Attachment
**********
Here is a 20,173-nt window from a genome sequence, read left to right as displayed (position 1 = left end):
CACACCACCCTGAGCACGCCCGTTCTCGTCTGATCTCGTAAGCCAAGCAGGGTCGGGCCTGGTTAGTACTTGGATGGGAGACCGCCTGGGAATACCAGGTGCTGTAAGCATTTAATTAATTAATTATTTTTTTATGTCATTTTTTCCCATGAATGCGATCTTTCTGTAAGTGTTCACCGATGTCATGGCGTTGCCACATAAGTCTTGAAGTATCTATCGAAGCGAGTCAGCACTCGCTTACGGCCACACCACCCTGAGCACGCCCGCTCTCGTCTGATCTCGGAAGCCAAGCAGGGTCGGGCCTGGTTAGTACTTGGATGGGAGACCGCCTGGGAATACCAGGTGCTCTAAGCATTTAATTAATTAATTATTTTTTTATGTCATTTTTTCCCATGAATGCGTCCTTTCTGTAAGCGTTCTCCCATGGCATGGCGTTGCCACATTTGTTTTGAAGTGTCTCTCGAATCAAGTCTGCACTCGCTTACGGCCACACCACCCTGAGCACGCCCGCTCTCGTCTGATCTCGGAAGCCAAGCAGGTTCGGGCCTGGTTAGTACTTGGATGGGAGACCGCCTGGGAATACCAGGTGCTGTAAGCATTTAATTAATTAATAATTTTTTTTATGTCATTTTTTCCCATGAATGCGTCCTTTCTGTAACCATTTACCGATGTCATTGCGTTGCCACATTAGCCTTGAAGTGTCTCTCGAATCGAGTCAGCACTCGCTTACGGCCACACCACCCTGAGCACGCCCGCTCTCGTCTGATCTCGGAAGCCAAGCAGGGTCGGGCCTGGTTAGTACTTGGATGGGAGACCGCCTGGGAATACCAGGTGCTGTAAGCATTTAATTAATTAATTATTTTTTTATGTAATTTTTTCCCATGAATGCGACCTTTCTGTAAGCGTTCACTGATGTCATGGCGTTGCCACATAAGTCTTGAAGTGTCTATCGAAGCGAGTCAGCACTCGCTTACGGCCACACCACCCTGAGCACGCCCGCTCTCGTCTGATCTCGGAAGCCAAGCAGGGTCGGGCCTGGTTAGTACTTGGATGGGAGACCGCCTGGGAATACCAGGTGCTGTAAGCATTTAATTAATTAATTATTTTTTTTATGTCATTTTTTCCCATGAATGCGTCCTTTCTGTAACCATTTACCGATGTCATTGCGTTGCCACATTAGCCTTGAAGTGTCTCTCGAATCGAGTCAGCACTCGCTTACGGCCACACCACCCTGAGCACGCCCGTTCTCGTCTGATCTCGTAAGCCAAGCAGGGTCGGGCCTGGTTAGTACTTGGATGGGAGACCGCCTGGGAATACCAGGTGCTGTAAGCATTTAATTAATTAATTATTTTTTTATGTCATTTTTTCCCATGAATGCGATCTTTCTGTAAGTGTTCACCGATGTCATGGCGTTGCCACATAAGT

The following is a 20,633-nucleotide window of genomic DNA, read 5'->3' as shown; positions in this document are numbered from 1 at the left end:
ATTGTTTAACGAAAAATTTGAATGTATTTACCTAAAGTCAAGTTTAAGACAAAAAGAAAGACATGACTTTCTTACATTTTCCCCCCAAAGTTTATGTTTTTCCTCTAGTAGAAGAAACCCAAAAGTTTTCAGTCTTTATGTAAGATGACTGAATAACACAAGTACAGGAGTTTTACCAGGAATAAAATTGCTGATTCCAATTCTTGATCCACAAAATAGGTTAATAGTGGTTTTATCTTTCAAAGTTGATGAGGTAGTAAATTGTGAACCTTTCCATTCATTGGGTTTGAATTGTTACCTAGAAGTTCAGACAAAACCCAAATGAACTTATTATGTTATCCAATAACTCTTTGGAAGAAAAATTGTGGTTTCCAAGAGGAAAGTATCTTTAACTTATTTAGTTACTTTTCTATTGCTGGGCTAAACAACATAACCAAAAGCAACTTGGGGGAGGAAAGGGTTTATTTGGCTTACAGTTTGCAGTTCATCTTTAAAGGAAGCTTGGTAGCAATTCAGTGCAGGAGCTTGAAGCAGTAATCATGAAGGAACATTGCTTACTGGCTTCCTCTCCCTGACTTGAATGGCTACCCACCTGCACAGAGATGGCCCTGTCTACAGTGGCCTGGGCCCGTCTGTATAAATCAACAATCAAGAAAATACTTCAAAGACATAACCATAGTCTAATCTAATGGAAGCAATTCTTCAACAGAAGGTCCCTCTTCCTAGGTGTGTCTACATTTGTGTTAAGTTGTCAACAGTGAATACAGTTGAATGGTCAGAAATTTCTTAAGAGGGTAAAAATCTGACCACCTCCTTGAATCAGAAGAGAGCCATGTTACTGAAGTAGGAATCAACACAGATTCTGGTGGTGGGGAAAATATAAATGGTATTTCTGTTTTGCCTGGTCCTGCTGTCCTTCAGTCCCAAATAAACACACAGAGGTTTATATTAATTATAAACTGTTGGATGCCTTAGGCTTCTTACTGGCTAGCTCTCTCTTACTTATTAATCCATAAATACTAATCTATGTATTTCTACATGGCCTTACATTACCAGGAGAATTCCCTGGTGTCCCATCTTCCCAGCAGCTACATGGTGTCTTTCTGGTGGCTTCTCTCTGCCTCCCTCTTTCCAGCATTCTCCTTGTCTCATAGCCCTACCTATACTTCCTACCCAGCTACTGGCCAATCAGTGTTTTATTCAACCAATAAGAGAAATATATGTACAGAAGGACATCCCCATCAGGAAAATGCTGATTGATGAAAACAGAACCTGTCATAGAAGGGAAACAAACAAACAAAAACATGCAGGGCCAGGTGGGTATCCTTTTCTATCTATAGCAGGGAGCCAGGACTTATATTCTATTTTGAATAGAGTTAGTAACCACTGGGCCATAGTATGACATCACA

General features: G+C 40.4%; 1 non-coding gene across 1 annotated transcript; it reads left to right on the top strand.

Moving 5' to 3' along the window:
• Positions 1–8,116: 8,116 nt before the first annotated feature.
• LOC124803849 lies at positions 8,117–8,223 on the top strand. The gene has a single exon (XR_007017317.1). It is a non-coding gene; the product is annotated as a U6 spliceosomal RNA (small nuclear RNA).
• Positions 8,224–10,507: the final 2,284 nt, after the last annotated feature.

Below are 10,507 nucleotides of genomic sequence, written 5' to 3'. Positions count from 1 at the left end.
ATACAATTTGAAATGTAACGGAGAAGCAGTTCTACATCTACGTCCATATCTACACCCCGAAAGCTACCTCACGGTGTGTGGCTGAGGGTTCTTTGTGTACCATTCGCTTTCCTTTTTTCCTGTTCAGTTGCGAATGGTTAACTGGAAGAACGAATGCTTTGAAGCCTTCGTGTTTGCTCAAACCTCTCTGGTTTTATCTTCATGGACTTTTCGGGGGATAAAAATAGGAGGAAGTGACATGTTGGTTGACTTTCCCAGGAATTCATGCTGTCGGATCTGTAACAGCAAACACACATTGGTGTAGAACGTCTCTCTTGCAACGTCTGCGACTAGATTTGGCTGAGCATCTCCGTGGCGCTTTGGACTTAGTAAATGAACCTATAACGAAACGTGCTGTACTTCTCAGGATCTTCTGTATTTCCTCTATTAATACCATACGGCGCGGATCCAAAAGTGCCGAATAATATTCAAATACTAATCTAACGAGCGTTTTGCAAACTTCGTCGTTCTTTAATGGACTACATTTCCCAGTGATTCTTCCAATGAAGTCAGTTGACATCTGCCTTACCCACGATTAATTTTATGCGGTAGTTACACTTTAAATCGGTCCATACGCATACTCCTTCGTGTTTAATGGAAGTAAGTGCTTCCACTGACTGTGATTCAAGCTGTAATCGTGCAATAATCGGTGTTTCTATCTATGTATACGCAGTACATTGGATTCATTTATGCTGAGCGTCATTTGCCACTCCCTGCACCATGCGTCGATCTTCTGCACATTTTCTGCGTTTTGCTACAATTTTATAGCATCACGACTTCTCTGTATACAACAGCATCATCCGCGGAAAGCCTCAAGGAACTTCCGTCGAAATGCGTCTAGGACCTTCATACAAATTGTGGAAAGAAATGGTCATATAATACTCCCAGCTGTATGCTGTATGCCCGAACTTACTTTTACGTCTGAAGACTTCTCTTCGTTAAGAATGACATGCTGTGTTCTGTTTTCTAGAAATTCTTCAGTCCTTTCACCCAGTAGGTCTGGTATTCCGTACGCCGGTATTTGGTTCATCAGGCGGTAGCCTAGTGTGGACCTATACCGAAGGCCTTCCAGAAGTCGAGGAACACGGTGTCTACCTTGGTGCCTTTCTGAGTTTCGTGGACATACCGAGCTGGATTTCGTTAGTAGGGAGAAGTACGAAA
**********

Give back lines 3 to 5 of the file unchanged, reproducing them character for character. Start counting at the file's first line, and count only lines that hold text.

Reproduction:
The following is a 20,633-nucleotide window of genomic DNA, read 5'->3' as shown; positions in this document are numbered from 1 at the left end:
ATTGTTTAACGAAAAATTTGAATGTATTTACCTAAAGTCAAGTTTAAGACAAAAAGAAAGACATGACTTTCTTACATTTTCCCCCCAAAGTTTATGTTTTTCCTCTAGTAGAAGAAACCCAAAAGTTTTCAGTCTTTATGTAAGATGACTGAATAACACAAGTACAGGAGTTTTACCAGGAATAAAATTGCTGATTCCAATTCTTGATCCACAAAATAGGTTAATAGTGGTTTTATCTTTCAAAGTTGATGAGGTAGTAAATTGTGAACCTTTCCATTCATTGGGTTTGAATTGTTACCTAGAAGTTCAGACAAAACCCAAATGAACTTATTATGTTATCCAATAACTCTTTGGAAGAAAAATTGTGGTTTCCAAGAGGAAAGTATCTTTAACTTATTTAGTTACTTTTCTATTGCTGGGCTAAACAACATAACCAAAAGCAACTTGGGGGAGGAAAGGGTTTATTTGGCTTACAGTTTGCAGTTCATCTTTAAAGGAAGCTTGGTAGCAATTCAGTGCAGGAGCTTGAAGCAGTAATCATGAAGGAACATTGCTTACTGGCTTCCTCTCCCTGACTTGAATGGCTACCCACCTGCACAGAGATGGCCCTGTCTACAGTGGCCTGGGCCCGTCTGTATAAATCAACAATCAAGAAAATACTTCAAAGACATAACCATAGTCTAATCTAATGGAAGCAATTCTTCAACAGAAGGTCCCTCTTCCTAGGTGTGTCTACATTTGTGTTAAGTTGTCAACAGTGAATACAGTTGAATGGTCAGAAATTTCTTAAGAGGGTAAAAATCTGACCACCTCCTTGAATCAGAAGAGAGCCATGTTACTGAAGTAGGAATCAACACAGATTCTGGTGGTGGGGAAAATATAAATGGTATTTCTGTTTTGCCTGGTCCTGCTGTCCTTCAGTCCCAAATAAACACACAGAGGTTTATATTAATTATAAACTGTTGGATGCCTTAGGCTTCTTACTGGCTAGCTCTCTCTTACTTATTAATCCATAAATACTAATCTATGTATTTCTACATGGCCTTACATTACCAGGAGAATTCCCTGGTGTCCCATCTTCCCAGCAGCTACATGGTGTCTTTCTGGTGGCTTCTCTCTGCCTCCCTCTTTCCAGCATTCTCCTTGTCTCATAGCCCTACCTATACTTCCTACCCAGCTACTGGCCAATCAGTGTTTTATTCAACCAATAAGAGAAATATATGTACAGAAGGACATCCCCATCAGGAAAATGCTGATTGATGAAAACAGAACCTGTCATAGAAGGGAAACAAACAAACAAAAACATGCAGGGCCAGGTGGGTATCCTTTTCTATCTATAGCAGGGAGCCAGGACTTATATTCTATTTTGAATAGAGTTAGTAACCACTGGGCCATAGTATGACATCACA

General features: G+C 40.4%; 1 non-coding gene across 1 annotated transcript; it reads left to right on the top strand.